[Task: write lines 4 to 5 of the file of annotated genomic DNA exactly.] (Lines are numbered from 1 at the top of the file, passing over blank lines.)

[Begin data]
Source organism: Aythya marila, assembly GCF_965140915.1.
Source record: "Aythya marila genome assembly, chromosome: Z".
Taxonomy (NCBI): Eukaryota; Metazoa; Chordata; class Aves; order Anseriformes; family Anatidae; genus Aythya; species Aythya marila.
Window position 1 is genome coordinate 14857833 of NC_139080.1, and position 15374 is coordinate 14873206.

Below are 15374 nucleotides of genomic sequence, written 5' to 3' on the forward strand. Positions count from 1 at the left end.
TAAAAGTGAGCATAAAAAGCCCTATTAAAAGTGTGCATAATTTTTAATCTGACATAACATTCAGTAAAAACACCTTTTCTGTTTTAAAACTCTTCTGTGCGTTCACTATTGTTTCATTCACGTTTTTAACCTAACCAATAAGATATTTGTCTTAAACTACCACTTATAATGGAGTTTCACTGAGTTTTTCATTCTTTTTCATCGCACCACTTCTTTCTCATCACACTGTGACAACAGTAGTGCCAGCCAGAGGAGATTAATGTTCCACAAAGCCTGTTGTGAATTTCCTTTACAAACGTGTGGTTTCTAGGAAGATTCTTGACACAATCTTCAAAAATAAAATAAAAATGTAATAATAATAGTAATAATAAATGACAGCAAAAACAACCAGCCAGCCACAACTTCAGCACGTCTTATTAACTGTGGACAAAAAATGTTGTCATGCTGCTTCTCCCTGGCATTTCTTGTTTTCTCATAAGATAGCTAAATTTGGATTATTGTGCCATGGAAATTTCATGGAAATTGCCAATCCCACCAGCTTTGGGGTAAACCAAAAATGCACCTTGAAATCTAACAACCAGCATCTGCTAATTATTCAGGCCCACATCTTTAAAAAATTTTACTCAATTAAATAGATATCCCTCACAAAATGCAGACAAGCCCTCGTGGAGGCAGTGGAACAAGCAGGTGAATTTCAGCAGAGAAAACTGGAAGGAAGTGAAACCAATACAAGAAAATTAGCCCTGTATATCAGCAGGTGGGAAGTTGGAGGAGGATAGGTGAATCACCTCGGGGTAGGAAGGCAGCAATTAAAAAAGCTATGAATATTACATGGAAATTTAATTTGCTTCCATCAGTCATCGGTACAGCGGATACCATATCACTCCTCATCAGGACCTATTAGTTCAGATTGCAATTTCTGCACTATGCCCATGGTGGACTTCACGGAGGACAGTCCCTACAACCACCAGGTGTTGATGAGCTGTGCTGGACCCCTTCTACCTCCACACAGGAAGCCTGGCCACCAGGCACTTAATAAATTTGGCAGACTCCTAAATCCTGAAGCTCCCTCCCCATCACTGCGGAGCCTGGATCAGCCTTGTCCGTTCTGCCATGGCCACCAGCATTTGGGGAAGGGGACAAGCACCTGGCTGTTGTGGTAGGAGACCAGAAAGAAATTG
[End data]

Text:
Window position 1 is genome coordinate 14857833 of NC_139080.1, and position 15374 is coordinate 14873206.

Below are 15374 nucleotides of genomic sequence, written 5' to 3' on the forward strand. Positions count from 1 at the left end.